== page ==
Two items worth noting. First, the State Department has again begun processing for refugee admissions, despite President Trump’s Executive Order putting the program on hold and capping admissions for the current fiscal year at 50,000.
The State Department’s action is likely based on the lawsuits that have enjoined implementation of the Executive Orders, although the suspension of the refugee program was not specifically challenged. (In another suit, HIAS is arguing that the reduction in refugee admissions requires the President to notify and consult with Congress, which he has not yet done.)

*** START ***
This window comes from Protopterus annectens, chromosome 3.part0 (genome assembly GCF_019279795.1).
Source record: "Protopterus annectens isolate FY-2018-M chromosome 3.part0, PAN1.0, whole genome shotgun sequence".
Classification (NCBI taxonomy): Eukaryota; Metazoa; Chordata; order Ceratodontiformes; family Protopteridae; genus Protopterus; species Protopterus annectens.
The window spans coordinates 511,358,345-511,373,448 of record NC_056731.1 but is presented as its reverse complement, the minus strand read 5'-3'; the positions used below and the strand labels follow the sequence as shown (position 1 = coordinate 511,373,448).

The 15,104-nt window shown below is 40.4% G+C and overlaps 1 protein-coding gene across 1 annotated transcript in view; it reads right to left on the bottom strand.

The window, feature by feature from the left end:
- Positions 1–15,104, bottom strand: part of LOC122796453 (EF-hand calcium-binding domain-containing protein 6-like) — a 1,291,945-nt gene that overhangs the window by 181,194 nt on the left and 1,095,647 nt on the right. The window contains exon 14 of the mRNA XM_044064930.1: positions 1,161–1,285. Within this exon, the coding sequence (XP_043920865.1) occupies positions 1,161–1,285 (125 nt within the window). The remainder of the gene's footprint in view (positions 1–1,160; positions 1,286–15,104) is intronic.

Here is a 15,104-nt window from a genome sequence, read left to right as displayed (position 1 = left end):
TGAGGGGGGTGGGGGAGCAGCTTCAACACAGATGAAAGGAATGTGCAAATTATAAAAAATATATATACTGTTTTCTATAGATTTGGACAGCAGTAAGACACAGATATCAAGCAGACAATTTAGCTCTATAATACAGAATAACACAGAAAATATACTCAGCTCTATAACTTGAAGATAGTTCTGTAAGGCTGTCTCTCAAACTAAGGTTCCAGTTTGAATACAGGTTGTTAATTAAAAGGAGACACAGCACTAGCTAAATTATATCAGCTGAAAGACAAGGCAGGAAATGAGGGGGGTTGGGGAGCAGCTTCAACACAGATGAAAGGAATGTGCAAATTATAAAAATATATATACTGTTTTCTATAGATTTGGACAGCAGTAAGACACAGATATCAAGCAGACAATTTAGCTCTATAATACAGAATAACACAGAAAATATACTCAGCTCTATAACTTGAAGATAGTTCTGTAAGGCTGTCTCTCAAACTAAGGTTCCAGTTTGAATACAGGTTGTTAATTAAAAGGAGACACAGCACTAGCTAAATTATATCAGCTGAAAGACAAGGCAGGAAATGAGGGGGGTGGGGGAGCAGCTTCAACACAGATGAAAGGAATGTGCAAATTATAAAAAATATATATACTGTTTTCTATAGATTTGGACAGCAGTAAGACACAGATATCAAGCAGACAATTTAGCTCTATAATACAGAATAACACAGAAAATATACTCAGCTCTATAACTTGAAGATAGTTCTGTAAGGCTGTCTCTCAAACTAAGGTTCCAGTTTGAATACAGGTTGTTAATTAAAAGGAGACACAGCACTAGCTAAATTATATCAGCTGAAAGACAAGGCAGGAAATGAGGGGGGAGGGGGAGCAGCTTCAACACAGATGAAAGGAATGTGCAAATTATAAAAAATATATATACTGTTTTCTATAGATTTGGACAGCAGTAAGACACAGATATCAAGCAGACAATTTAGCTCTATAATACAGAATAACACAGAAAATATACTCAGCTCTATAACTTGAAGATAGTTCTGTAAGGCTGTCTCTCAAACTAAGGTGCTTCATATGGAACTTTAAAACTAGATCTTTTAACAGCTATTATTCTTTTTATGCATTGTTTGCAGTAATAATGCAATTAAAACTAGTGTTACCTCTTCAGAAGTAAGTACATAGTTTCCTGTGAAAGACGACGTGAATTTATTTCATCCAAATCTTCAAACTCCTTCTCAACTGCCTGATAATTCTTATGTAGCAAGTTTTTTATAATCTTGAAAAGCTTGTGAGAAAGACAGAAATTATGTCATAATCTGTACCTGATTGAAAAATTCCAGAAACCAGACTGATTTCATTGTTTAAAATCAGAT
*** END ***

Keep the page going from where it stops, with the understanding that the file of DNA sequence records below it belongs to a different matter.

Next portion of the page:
Second, the Federal Court of Appeals for Fourth Circuit issued a scathing opinion
affirming (nearly all parts of) a lower court’s preliminary injunction against the revised Trump Order. The court held that the plaintiffs were likely to succeed in their claim that the Order was based on religious discrimination that violates First Amendment’s Establishment Clause.
In reaching their conclusion, the court found that there were plausible grounds for believing that the purported national security justification for the Order was offered in bad faith–that is, that it was simply a cover for an impermissible purpose of discriminating against Muslims.
The issue will, at some point, reach the Supreme Court. Given the persuasiveness of the Fourth Circuit’s opinion, I am less certain in my initial judgment that the President will win at the Supreme Court level.